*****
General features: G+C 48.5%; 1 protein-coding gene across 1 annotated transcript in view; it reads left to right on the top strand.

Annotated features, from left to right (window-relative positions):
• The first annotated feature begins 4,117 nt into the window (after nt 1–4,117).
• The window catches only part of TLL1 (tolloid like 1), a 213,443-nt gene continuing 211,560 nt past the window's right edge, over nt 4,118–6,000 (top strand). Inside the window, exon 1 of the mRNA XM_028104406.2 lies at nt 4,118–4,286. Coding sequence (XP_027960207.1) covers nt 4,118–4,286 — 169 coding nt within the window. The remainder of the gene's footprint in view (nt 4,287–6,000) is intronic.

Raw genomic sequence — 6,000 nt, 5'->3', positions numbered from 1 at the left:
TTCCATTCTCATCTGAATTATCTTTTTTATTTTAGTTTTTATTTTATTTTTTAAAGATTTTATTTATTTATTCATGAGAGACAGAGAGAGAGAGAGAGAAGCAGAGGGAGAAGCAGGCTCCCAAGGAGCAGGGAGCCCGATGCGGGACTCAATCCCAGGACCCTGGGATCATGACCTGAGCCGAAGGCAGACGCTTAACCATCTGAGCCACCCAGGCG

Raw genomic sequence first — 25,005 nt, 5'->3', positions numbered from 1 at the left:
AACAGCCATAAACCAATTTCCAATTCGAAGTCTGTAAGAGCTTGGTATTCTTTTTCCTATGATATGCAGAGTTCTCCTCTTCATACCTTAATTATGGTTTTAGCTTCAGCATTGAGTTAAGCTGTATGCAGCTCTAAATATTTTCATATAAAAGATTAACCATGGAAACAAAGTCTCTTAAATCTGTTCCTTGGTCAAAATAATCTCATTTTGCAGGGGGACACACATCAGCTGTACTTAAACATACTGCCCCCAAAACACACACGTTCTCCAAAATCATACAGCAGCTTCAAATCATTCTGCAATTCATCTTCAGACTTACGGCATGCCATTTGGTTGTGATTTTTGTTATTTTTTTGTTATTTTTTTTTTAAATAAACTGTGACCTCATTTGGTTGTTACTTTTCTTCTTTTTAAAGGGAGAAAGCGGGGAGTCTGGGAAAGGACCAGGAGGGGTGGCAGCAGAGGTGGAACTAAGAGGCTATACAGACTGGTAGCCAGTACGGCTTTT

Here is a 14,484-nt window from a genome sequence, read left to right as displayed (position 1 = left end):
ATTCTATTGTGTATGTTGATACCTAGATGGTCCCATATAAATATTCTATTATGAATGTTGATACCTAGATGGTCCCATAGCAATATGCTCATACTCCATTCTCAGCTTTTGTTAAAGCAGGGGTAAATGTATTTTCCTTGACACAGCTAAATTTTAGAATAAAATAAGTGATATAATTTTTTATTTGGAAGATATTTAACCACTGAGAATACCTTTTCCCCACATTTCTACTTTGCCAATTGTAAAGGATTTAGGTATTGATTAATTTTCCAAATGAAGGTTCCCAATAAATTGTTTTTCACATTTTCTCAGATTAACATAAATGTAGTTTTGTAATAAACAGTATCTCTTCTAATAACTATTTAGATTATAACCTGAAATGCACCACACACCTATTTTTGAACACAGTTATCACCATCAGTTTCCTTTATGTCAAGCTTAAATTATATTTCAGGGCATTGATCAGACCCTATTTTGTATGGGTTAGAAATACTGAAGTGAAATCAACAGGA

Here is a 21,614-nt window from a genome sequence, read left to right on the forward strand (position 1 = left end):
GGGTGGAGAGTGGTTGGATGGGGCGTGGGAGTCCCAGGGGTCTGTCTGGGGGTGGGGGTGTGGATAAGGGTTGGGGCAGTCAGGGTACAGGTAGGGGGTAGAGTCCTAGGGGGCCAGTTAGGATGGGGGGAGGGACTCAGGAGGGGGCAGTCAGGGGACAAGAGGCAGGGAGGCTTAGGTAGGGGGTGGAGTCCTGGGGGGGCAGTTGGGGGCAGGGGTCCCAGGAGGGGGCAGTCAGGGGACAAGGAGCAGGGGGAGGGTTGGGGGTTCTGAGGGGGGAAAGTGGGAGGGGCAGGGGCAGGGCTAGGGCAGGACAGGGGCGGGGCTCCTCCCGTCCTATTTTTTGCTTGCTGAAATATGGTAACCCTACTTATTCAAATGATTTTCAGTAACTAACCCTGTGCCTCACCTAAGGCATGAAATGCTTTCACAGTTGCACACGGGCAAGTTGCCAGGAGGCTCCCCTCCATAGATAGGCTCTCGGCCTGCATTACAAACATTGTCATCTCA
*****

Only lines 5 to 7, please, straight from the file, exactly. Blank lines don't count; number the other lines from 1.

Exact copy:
Raw genomic sequence — 6,000 nt, 5'->3', positions numbered from 1 at the left:
TTCCATTCTCATCTGAATTATCTTTTTTATTTTAGTTTTTATTTTATTTTTTAAAGATTTTATTTATTTATTCATGAGAGACAGAGAGAGAGAGAGAGAAGCAGAGGGAGAAGCAGGCTCCCAAGGAGCAGGGAGCCCGATGCGGGACTCAATCCCAGGACCCTGGGATCATGACCTGAGCCGAAGGCAGACGCTTAACCATCTGAGCCACCCAGGCG

Raw genomic sequence first — 25,005 nt, 5'->3', positions numbered from 1 at the left: